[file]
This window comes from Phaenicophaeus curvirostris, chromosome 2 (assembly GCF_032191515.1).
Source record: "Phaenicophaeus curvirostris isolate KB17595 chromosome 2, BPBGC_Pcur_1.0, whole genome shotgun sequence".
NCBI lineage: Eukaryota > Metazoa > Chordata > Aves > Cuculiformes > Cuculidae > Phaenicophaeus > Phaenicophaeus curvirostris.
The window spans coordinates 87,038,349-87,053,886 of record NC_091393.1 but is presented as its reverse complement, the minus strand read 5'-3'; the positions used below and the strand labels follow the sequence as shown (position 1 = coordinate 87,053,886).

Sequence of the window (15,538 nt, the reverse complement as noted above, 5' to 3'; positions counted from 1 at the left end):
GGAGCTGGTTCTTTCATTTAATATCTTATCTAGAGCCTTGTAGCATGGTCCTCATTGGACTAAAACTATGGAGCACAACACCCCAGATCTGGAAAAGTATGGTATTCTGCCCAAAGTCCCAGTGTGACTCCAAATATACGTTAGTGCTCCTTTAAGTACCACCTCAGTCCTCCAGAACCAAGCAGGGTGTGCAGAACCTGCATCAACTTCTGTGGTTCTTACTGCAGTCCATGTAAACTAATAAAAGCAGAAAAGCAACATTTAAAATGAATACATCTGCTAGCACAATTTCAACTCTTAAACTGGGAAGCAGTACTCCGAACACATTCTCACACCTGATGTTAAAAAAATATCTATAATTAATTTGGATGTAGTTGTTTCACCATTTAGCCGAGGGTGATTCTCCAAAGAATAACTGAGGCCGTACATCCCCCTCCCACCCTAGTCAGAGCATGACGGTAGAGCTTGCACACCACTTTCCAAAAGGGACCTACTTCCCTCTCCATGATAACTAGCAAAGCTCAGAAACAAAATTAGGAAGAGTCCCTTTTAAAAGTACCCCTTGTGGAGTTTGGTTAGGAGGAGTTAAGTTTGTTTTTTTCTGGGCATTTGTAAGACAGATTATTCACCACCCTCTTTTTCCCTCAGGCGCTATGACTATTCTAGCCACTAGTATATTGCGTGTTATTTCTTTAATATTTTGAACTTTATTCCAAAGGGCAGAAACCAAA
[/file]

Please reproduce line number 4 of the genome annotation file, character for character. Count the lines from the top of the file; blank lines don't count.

The window spans coordinates 87,038,349-87,053,886 of record NC_091393.1 but is presented as its reverse complement, the minus strand read 5'-3'; the positions used below and the strand labels follow the sequence as shown (position 1 = coordinate 87,053,886).